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An analysis of spatial trends within past to present climate trajectories in the Greater Yellowstone Ecosystem Tony Chang and Andrew J. Hansen Department.

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Presentation on theme: "An analysis of spatial trends within past to present climate trajectories in the Greater Yellowstone Ecosystem Tony Chang and Andrew J. Hansen Department."— Presentation transcript:

1 An analysis of spatial trends within past to present climate trajectories in the Greater Yellowstone Ecosystem Tony Chang and Andrew J. Hansen Department of Ecology Montana State University

2 IPCC Present day recorded changes in temperature at a global scale are not homogeneous across the landscape

3 - ~700 observation locations in the GYE from Selection of 42 stations for analysis in an elevation gradient of ft

4 Significant trends in minimum and maximum temperature changes across GYE

5 Maximum temperature rates of change with time are do not display a significant trend ubiquitously across GYE

6 Minimum temperature rates of change with time display a significant trend GYE experiencing milder winter lows

7 R 2 = 0.634, p-value = 1.44 x10 -7 Significant diurnal temperature range contraction signal

8 Minimum temperature rates of change display association with elevation

9 Principal component analysis display clustering of minimum temperature trends with elevation gradient Eigenvalues = [205.67, 28.26, 27.12, 22.07, 16.72, 12.04, 9.23, 6.24, 4.32, 4.03, 2.81, 1.82] Eigenvector 1 = [-0.373, , 0.425, 0.088, -0.62, 0.254, 0.115, 0.127, , , 0.129, 0.085] Eigenvector 2 =[-0.36, 0.036, , 0.819, 0.183, , 0.268, 0.081, -0.12, 0.002, , 0.051]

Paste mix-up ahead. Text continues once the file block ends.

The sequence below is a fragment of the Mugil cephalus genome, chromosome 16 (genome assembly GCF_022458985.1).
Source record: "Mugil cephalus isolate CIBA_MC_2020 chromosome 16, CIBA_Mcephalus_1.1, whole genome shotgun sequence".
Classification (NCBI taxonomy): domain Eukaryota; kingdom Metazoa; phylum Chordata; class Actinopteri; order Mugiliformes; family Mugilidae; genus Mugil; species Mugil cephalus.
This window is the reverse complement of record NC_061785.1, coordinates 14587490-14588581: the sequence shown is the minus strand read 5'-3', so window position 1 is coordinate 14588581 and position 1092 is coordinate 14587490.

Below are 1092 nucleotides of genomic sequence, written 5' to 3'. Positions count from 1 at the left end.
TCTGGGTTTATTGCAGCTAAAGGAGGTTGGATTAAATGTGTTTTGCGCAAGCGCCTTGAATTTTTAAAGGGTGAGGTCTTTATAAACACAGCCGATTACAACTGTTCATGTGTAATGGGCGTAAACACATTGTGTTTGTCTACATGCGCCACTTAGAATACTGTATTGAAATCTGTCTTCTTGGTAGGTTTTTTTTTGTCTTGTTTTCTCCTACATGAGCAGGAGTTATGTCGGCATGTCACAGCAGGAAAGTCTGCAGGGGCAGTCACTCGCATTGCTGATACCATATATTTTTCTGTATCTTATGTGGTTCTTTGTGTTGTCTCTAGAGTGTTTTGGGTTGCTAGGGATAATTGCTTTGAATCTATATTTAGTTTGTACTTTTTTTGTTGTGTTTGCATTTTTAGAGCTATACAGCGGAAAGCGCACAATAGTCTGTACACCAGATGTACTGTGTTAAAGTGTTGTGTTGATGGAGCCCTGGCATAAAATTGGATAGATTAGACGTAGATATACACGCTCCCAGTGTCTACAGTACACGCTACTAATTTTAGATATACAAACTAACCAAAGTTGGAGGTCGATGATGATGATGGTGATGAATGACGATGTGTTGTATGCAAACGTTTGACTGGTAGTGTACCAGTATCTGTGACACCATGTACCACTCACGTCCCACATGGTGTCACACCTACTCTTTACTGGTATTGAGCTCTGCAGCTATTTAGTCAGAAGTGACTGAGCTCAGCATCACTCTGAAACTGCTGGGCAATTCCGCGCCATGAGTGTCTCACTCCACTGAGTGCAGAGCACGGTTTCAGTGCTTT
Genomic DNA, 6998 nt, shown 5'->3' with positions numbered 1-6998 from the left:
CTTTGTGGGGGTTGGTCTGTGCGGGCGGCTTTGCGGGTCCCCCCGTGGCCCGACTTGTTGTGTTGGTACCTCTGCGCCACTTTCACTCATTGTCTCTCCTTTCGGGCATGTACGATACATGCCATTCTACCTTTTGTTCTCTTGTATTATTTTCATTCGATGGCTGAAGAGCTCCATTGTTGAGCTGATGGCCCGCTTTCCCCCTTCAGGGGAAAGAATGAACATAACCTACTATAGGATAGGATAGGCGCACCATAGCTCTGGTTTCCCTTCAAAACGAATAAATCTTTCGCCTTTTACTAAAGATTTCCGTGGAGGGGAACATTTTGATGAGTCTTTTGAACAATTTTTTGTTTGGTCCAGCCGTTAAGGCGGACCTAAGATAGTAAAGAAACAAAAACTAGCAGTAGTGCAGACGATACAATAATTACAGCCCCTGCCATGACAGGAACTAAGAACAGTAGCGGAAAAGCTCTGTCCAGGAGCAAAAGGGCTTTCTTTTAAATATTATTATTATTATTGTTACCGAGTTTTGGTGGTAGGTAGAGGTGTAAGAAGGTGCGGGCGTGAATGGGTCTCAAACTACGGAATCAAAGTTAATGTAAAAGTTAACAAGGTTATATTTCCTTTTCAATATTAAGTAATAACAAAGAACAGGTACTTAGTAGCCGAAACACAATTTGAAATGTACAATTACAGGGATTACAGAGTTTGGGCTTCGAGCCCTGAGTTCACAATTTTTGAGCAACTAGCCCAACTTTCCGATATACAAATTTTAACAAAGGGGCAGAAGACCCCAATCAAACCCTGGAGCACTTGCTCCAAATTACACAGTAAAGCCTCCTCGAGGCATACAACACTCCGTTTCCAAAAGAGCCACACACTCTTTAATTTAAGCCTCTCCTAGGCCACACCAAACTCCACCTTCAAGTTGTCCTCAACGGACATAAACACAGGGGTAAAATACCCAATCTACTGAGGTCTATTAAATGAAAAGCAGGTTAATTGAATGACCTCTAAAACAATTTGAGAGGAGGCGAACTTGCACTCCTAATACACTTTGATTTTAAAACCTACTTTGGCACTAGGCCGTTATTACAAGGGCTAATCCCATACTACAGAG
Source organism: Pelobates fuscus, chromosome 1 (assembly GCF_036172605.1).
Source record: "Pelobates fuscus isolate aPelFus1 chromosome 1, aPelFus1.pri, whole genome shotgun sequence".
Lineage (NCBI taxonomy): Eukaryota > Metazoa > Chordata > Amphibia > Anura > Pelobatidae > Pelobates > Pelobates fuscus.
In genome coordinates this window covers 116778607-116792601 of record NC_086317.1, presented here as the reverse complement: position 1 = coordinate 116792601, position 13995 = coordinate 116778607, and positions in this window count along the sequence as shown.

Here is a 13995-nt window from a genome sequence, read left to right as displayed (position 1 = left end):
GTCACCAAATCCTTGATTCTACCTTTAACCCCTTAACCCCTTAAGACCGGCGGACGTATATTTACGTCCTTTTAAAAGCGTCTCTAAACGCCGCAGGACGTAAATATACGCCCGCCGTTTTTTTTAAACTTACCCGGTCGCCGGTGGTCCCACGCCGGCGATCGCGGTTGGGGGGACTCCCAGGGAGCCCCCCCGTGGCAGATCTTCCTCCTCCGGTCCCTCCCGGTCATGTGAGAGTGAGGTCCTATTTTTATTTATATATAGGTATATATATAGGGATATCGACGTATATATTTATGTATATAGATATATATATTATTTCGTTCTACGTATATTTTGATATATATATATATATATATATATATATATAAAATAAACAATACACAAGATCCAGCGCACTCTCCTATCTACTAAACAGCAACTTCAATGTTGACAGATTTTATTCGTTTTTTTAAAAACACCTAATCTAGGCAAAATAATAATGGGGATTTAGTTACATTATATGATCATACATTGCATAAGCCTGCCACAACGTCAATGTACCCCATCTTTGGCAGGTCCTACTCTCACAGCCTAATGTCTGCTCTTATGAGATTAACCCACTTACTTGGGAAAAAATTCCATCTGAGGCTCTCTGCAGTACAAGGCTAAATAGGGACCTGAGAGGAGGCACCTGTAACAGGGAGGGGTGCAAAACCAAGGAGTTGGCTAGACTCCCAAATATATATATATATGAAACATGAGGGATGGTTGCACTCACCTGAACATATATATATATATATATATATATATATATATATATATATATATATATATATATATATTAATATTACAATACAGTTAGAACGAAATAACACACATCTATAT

10 -- Slope: (deg F/year/ 1000ft) Significant positive correlation between minimum temperature trend and elevation

11 PRISM interpolation for regional climate assessment -weighted regression of elevation -weighting factors include: *station spacing *terrain induced climate transition areas (rain shadow) *cold air drainage (inversion areas) * coastal zone

12

13 PRISM displays filtering of variation for minimum temperature trends across GYE -No significant difference in mean trends

14 High variability at >10000 ft possibly due to PRISM interpolation method and limited station data at those elevations.

15 Implications and future research -Greater Yellowstone Ecosystem experiencing a diurnal temperature range contraction from (Easterling et al 1997) -Greatest increases of temperature trends occurring in the sub-alpine/alpine mountain regions -Consistent with findings in Europe and Asia (Diaz and Bradley 1997)

16 Implications and future research -Potential mechanisms include: cloudiness, humidity, land cover changes, and increased atmospheric CO2 levels -Likely the number of days where average temperature cross the zero o C freeze/thaw isotherm (days of snowmelt) (Pederson 2010) -Increased of snowmelt positive feedback, reduces albedo

17 MacFarlane et al 2010

18 Preliminary analysis display strong association of mortality with minimum temperature trends.

19 Implications and future research -Temperature trends imply increased exposure of climatic change for alpine species such as whitebark pine -Variation in snow melt timing, results in changes of water resource availability and phenological response periods -Climate/ecosystem forecast model application for active management of climate change

20 Questions? Appreciation of support

21 Principal component analysis display clustering of minimum temperature trends with elevation gradient

22 No significant trend in precipitation


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